Diabetes severely affects attentional performance after coronary artery bypass grafting
1 Department of Cardiothoracic Surgery, University Hospital Würzburg, Oberdürrbacherstraße 6, Würzburg, 97080, Germany
2 Department of Anesthesiology, University Hospital Würzburg, Oberdürrbacherstraße 6, Würzburg, 97080, Germany
3 Department of Neurology and Comprehensive Heart Failure Center, University Hospital Würzburg, Josef-Schneider-Straße 12, Würzburg, 97080, Germany
Journal of Cardiothoracic Surgery 2012, 7:115 doi:10.1186/1749-8090-7-115Published: 6 November 2012
Diabetes is a risk factor for (micro) vascular damage of the brain, too. Therefore cognitive performance after coronary artery bypass grafting may be hypothesized worse in diabetics. To avoid observational errors a reliable tool for testing attentional performance was used. We evaluated whether diabetes mellitus disposes to distinct cognitive dysfunction after coronary artery bypass grafting (CABG).
Three aspects in attentional performance were prospectively tested with three different tests (alertness: composed of un-cued and cued reaction, divided attention, and selective attention) by a computerized tool one day before and seven days after CABG in a highly selected cohort of 30 males, 10 of whom had diabetes. Statistical comparisons were done with analysis of variance for repeated measurements and Fisher's LSD.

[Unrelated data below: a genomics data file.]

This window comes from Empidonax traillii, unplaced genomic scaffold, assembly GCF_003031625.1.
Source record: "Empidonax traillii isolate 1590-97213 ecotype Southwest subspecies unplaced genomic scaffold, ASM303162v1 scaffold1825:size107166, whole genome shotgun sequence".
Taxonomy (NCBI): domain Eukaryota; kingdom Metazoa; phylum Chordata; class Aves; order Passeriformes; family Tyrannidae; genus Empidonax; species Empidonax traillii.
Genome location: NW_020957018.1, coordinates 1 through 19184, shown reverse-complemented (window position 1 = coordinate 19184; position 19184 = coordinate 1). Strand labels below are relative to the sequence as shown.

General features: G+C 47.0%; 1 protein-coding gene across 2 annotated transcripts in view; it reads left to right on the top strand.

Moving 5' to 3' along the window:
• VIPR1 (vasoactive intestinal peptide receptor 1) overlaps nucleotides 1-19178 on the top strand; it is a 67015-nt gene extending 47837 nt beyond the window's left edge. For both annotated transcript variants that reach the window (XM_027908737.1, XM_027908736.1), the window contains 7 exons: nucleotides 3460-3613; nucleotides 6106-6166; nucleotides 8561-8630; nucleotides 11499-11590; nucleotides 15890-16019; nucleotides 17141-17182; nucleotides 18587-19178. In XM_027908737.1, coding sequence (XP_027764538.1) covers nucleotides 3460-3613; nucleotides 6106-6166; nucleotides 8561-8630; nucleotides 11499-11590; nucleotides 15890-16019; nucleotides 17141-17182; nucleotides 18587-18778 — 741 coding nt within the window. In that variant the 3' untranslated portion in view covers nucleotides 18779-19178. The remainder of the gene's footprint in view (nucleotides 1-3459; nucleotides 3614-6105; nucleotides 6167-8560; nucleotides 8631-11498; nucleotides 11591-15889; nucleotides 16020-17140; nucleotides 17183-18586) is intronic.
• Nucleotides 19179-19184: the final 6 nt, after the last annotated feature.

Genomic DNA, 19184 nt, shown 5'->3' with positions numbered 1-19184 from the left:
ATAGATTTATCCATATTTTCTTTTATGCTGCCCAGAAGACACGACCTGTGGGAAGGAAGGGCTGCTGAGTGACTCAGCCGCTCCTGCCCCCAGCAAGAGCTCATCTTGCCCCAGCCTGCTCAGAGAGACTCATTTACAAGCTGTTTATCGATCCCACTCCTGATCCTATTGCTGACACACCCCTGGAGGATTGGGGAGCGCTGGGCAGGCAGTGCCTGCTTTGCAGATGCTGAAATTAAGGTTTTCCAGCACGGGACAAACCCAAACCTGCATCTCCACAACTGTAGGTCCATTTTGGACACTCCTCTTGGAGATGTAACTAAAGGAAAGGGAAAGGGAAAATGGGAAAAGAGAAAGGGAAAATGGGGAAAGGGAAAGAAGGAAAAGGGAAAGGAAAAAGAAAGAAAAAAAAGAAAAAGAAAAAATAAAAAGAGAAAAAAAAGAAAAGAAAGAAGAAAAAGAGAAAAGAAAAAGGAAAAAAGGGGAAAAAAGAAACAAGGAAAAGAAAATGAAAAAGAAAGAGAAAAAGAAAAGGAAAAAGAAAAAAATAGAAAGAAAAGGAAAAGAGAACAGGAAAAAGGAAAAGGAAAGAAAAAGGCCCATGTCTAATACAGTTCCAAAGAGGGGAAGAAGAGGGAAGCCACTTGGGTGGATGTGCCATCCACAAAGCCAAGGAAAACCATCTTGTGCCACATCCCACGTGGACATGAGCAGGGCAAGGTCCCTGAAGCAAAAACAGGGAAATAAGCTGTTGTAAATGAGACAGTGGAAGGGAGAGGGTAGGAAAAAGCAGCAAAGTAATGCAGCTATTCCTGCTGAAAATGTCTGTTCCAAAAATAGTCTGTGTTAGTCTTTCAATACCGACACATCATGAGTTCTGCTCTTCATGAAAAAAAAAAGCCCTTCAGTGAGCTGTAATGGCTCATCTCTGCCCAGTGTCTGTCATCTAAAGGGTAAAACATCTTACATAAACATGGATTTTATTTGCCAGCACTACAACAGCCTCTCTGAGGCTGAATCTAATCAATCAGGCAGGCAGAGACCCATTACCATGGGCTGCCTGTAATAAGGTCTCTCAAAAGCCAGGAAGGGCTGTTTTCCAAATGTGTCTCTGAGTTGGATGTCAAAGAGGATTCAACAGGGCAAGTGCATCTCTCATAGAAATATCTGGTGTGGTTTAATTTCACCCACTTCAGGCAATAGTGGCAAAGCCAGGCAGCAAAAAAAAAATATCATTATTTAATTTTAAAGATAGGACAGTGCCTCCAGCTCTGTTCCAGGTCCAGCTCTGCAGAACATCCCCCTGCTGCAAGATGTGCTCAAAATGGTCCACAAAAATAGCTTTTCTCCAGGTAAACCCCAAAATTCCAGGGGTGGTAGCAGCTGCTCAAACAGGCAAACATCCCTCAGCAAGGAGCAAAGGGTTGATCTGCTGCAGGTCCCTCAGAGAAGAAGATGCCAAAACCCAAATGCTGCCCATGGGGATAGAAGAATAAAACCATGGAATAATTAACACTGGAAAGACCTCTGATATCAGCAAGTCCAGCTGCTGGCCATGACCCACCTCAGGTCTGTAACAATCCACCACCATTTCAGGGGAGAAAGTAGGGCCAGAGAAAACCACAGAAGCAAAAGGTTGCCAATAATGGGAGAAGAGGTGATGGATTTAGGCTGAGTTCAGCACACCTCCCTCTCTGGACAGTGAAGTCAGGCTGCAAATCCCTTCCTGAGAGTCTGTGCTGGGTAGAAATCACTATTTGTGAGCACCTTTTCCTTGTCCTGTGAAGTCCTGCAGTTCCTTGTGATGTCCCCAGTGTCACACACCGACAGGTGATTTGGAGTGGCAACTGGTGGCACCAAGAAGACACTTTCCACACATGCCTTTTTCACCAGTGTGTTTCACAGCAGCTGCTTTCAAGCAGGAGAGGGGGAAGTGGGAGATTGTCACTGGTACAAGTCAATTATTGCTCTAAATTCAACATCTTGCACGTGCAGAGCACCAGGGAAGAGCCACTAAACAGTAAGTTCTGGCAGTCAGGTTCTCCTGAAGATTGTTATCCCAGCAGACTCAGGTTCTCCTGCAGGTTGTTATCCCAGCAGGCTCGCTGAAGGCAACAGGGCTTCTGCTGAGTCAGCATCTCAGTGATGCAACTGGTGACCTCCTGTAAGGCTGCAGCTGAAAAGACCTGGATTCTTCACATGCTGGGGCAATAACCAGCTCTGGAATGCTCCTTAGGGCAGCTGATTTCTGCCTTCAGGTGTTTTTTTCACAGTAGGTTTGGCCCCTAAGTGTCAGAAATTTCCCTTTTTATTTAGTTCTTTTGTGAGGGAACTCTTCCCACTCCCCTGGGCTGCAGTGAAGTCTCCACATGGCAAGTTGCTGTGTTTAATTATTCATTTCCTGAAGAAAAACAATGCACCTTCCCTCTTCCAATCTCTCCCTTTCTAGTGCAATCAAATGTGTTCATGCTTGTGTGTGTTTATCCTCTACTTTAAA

Prior to CABG there was no statistically meaningful difference between diabetics and non-diabetics. Postoperatively, diabetic patients performed significantly worse than non-diabetics in tests for un-cued (p=0.01) and cued alertness (p=0.03). Test performance in divided attention was worse after CABG but independent of diabetes status. Selective attention was neither affected by diabetes status nor by CABG itself.
Diabetes may have an impact on cognitive performance after CABG. More severe deficits in alertness may point to underlying microvascular disease.